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The Forth in Praise Organists' Blog

The personal views of a Catholic parish organist

November 10, 2019

Some hymn books

evelyn @ 8:59 pm

In the beginning (well, the beginning of my organist career), there was the St Andrew Hymnal. Published in 1964, it sadly became obsolete more or less immediately, having been overtaken by Vatican II and all the wishy-washy popular hymns that started coming out in untidy little booklets, mainly published by Mayhew.

Over the next few decades, things settled down, hymn books became larger and included hymns both traditional and modern. But re-reading the posts while uploading the ‘Hymns and Hymn Books’ index confirmed my view that no hymn book is perfect. All have some problem or other.

The Mayhew books are the worst, in my opinion. Some of the horrors are summarised in the Redressing the Balance post, but there is no end to them, as posts Two Ways of Going Home, Talk about Tasteless and More on MacMillan show.

Laudate, published by Decani Music, is considerably better. Yet even here there are problems, mainly with editorial ‘updating’ of the words (Lent and Laudate), and the omission of some old favourites such as ‘Bring Flowers of the Rarest’ and ‘Sweet Heart of Jesus’.

Best of the rest? Well, I do like CH4 (the Church of Scotland’s Church Hymnary Fourth Edition). Its accompaniments are generally better than those in the Catholic hymnals, especially Mayhew. The other major C of S hymn book, Mission Praise, has a rather piously modern outlook, which I find a bit irritating (Thoughtfully yours). Both books are well-edited and indexed, and either will stand on its own in a C of S parish.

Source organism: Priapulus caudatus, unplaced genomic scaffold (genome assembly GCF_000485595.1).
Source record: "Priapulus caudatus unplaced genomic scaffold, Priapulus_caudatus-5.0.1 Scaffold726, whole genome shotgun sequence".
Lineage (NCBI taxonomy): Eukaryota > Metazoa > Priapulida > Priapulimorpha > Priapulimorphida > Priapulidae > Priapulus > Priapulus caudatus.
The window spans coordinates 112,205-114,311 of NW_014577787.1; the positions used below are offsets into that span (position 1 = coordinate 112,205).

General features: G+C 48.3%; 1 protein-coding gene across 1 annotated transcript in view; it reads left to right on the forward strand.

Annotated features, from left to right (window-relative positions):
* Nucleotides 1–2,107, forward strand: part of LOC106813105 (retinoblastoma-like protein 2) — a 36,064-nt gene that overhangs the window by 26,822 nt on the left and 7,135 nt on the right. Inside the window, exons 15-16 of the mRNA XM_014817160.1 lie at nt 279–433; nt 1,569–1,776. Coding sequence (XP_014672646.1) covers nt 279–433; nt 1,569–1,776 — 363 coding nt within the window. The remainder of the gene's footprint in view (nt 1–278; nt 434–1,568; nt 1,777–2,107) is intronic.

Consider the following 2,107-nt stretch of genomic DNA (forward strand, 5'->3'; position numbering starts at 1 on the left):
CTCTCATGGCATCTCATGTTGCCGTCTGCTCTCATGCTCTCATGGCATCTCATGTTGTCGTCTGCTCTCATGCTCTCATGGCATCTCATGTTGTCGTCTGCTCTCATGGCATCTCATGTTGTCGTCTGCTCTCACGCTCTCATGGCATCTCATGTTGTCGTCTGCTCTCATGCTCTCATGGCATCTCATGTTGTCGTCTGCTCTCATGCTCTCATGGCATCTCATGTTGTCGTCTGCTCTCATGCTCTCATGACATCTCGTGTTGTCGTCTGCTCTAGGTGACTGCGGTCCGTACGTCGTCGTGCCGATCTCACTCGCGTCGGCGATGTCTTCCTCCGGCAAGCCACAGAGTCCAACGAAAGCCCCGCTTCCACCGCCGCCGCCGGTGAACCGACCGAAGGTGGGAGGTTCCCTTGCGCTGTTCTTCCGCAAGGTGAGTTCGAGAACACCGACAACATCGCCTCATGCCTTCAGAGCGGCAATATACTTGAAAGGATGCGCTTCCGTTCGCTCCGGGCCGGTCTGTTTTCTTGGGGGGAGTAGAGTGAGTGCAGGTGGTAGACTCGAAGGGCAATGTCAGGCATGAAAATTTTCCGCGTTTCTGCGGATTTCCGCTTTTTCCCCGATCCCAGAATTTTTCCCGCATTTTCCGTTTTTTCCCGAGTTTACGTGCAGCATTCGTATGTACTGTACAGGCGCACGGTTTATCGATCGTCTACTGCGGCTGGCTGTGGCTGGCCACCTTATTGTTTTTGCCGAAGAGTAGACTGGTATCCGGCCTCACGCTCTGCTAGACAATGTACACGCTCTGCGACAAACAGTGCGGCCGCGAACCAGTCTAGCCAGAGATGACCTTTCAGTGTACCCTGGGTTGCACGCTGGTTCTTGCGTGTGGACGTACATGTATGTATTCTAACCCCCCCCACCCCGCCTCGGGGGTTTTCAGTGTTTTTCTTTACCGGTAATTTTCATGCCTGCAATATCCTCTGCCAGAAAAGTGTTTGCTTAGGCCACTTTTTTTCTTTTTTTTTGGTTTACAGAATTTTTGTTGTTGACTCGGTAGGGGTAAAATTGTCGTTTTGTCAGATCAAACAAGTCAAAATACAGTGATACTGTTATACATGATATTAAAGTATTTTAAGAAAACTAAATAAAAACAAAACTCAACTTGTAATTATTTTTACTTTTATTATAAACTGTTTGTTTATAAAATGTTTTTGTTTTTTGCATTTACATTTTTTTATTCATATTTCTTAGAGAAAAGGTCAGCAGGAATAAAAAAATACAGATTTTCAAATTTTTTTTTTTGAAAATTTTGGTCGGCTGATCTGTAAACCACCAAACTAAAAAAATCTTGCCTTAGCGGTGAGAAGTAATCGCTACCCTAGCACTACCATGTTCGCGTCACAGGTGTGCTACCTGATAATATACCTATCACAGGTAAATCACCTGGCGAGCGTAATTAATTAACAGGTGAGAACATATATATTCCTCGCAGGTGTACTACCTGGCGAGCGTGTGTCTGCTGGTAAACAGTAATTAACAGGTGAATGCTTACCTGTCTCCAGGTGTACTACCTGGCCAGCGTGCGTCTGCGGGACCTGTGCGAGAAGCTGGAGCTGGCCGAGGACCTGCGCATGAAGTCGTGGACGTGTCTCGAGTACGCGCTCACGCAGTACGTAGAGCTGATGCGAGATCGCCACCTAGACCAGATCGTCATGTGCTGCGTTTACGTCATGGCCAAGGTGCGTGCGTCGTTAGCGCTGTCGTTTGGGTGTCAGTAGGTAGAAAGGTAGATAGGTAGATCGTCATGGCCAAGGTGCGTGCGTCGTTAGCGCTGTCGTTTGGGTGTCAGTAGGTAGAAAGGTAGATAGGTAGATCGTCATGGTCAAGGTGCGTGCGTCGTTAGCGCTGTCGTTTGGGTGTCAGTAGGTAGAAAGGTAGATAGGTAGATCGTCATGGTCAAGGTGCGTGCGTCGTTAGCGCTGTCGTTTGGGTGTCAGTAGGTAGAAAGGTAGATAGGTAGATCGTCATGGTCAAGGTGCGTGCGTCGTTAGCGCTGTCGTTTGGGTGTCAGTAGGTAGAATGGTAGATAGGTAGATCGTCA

Oh, and I mustn’t forget our own Forth in Praise 100 Hymns for Organ Beginners, which has been our best seller for some years now. Although its scope is limited and the two-part texture rather bare, it has been a useful stepping-stone for beginners, helping them to gain confidence by offering the simplest of accompaniments, with chords for those who wish to go down that road.

But to return to the St Andrew Hymnal. In the last few years its merits are becoming recognised. Its publication by the Catholic Church in Scotland, rather than by a commercial firm, gives it some authority. The quality of the music arrangements and layout is excellent, and it is well indexed. Although it is out of print now, most organists manage to acquire a copy, usually by exploring the dark recesses of church cupboards that haven’t been opened for years.

In the last few years there has been talk of officially reviving and republishing much of the content fo the St Andrew Hymnal. Let’s hope this comes to something.

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